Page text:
H.R. Giger, a Swiss artist who designed the nightmarish creature that takes over a spacecraft in Ridley Scott’s 1979 film “Alien,” attacking the helpless crew in what has become one of the most admired horror and science-fiction movies of all time, died May 12 in Zurich. He was 74.

He had injuries from a fall at his home in Zurich. Members of his family confirmed his death.

Giger’s surrealistic monster – part dragon, part machine, part erotic fantasy – helped “Alien” win an Academy Award for best visual effects. His eyeless monster is a vision of pure malevolence, with an elongated head and neck, a powerful tail and two pairs of jaws with tyrannosaurus-like teeth.

It was a “perfect organism,” in the words of the doomed spacecraft’s science officer, played by actor Ian Holm. “Its structural perfection is matched only by its hostility.”

Before directing “Alien,” Scott had seen a copy of Giger’s 1977 book, “Necronomicon,” a collection of elaborately drawn artworks of otherworldly figures, fusing mechanical and biomorphic shapes. Giger’s images, often painted by airbrush, have a way of evoking terror and dread, of being revolting and seductive at the same time.

“I nearly fell over,” Scott told London’s Daily Telegraph newspaper in 2012.

One of the producers of “Alien,” after seeing Giger’s art, reportedly said, “This man is sick.”

But when Scott received the assignment to direct the movie, he immediately knew his designer would have to be Giger: “I’d never been so certain about anything in all my life,” he said.

The film, based on a story by Dan O’Bannon and Ronald Shusett, takes place aboard the Nostromo, a commercial spaceship returning to Earth in a future century, with tons of minerals. Also on board are slowly incubating eggs, one of which hatches into the alien creature. In its fully adult form, the monster was portrayed by a 7-foot-2 student wearing a specially made costume.

“Alien” was only the second feature film for Scott, who went on to direct “Blade Runner,” “Thelma & Louise” and “Black Hawk Down.” It made a star of actress Sigourney Weaver and in 2008 was ranked by the American Film Institute as the seventh-best science-fiction film of all time. But, in a real sense, the movie’s most dominant character was Giger’s unsettling creature.

“I loved the script, but on one level it was a B-movie,” Scott told the Newark Star-Ledger in 2003. “The monster has to be great, otherwise, you haven’t got a good film. We got a great monster, and I never questioned anything else.”

Hans Rudolf Giger was born Feb. 5, 1940, in Chur, Switzerland. He said he had a carefree childhood, but he did deliver leeches for his father, a pharmacist, and often visited a local museum that displayed a mummy.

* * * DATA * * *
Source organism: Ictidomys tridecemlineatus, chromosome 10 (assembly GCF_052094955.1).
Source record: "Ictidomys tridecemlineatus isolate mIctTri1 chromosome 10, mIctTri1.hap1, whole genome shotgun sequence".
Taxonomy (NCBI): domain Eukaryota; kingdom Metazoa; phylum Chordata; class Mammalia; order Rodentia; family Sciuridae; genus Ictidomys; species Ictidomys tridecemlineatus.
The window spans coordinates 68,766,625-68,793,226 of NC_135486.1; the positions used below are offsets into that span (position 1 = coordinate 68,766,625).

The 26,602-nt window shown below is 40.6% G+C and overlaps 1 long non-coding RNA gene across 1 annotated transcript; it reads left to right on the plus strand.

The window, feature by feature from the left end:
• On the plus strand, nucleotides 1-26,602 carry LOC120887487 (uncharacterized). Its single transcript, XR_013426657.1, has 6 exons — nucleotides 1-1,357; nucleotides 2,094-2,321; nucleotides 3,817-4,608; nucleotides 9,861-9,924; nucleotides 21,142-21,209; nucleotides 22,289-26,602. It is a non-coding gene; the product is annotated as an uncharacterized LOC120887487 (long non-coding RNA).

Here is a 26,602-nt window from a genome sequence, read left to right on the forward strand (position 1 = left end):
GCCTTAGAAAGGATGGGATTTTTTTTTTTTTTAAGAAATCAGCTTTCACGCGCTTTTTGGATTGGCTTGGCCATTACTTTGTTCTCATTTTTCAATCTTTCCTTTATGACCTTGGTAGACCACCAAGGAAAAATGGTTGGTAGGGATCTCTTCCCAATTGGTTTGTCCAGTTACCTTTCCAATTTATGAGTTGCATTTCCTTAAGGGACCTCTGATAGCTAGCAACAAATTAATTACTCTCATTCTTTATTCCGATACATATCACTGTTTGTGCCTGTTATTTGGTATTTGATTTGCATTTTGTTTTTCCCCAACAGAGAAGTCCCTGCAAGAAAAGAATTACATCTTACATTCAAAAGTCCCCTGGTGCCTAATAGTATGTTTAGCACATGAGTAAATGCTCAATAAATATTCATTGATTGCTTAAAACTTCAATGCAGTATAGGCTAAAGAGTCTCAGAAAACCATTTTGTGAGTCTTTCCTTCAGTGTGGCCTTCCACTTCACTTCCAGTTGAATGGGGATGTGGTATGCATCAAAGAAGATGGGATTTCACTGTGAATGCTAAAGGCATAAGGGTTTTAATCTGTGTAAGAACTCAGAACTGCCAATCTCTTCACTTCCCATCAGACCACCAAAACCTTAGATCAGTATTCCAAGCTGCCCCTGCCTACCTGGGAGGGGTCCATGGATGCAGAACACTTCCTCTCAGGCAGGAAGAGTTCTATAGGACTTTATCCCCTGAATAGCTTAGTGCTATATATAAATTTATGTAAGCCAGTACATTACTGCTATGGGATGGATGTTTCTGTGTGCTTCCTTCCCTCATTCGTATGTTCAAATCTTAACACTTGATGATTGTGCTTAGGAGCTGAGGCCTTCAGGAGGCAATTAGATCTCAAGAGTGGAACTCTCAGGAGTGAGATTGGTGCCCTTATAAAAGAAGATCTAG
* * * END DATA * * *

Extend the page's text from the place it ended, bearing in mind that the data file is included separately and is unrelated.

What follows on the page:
Giger studied architecture and industrial design at a college in Zurich and became a full-time artist in the 1960s, influenced by the surrealist painter Salvador Dali, fantasy artist Ernst Fuchs and the horror fiction of H.P. Lovecraft.

Giger’s longtime girlfriend and frequent early model, Swiss actress Li Tobler, committed suicide in 1975. A later marriage to Mia Bonzanigo ended in divorce.

Survivors include his wife, Carmen Scheifele-Giger, who is the director of a museum devoted to Giger’s art in Gruyeres, Switzerland.

In addition to his work on “Alien,” Giger also contributed designs to “Poltergeist II” (1986), “Alien 3” (1992) and “Species” (1995). He and Scott revisited the “Alien” franchise in 2012 with the film “Prometheus.”

Giger was inducted into the Science Fiction and Fantasy Hall of Fame in 2013 and has been a lasting influence on filmmakers, science-fiction painters and tattoo artists. He also designed furniture, jewelry and the interiors of two Swiss bars that bear his name.

He created many album covers, including Emerson Lake & Palmer’s “Brain Salad Surgery” (1973) and Debbie Harry’s “KooKoo” (1981), as well as a custom-built microphone stand for Jonathan Davis, lead singer of the heavy-metal band Korn.

In a rare interview, Giger said he was once stopped by customs agents in the Netherlands who thought his paintings of body parts and other hyper-sexualized images were photographs.

“Where on earth did they think I could have photographed my subjects?” he said. “In hell, perhaps?”

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